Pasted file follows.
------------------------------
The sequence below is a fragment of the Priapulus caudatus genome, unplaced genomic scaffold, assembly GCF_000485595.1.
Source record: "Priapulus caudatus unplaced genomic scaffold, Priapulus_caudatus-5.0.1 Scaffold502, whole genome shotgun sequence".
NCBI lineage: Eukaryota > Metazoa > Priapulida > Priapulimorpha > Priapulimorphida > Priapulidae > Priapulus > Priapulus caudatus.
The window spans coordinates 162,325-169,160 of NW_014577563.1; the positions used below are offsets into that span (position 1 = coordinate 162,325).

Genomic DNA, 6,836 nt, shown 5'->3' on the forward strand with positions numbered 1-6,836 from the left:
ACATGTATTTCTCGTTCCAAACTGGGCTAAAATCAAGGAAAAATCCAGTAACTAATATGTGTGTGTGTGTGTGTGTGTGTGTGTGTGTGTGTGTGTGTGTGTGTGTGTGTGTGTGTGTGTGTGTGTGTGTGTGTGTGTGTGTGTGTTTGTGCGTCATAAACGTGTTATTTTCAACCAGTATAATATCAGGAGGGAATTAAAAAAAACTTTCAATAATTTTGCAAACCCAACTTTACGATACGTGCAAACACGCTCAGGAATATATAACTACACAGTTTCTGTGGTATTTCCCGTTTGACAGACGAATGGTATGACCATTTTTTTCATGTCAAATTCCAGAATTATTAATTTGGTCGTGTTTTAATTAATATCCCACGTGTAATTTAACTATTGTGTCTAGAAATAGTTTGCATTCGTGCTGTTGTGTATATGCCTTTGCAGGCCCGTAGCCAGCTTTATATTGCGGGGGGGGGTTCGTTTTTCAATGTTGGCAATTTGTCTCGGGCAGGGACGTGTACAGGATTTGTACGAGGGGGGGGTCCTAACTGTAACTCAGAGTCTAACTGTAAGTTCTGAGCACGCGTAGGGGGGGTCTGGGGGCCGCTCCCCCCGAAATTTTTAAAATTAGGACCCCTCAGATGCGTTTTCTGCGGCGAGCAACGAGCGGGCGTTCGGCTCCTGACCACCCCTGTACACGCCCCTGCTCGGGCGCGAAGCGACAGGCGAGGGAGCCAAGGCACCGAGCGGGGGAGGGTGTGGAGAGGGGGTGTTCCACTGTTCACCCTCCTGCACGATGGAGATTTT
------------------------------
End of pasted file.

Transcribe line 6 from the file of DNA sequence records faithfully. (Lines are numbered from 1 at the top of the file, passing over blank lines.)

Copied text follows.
ACATGTATTTCTCGTTCCAAACTGGGCTAAAATCAAGGAAAAATCCAGTAACTAATATGTGTGTGTGTGTGTGTGTGTGTGTGTGTGTGTGTGTGTGTGTGTGTGTGTGTGTGTGTGTGTGTGTGTGTGTGTGTGTGTGTGTGTGTTTGTGCGTCATAAACGTGTTATTTTCAACCAGTATAATATCAGGAGGGAATTAAAAAAAACTTTCAATAATTTTGCAAACCCAACTTTACGATACGTGCAAACACGCTCAGGAATATATAACTACACAGTTTCTGTGGTATTTCCCGTTTGACAGACGAATGGTATGACCATTTTTTTCATGTCAAATTCCAGAATTATTAATTTGGTCGTGTTTTAATTAATATCCCACGTGTAATTTAACTATTGTGTCTAGAAATAGTTTGCATTCGTGCTGTTGTGTATATGCCTTTGCAGGCCCGTAGCCAGCTTTATATTGCGGGGGGGGGTTCGTTTTTCAATGTTGGCAATTTGTCTCGGGCAGGGACGTGTACAGGATTTGTACGAGGGGGGGGTCCTAACTGTAACTCAGAGTCTAACTGTAAGTTCTGAGCACGCGTAGGGGGGGTCTGGGGGCCGCTCCCCCCGAAATTTTTAAAATTAGGACCCCTCAGATGCGTTTTCTGCGGCGAGCAACGAGCGGGCGTTCGGCTCCTGACCACCCCTGTACACGCCCCTGCTCGGGCGCGAAGCGACAGGCGAGGGAGCCAAGGCACCGAGCGGGGGAGGGTGTGGAGAGGGGGTGTTCCACTGTTCACCCTCCTGCACGATGGAGATTTT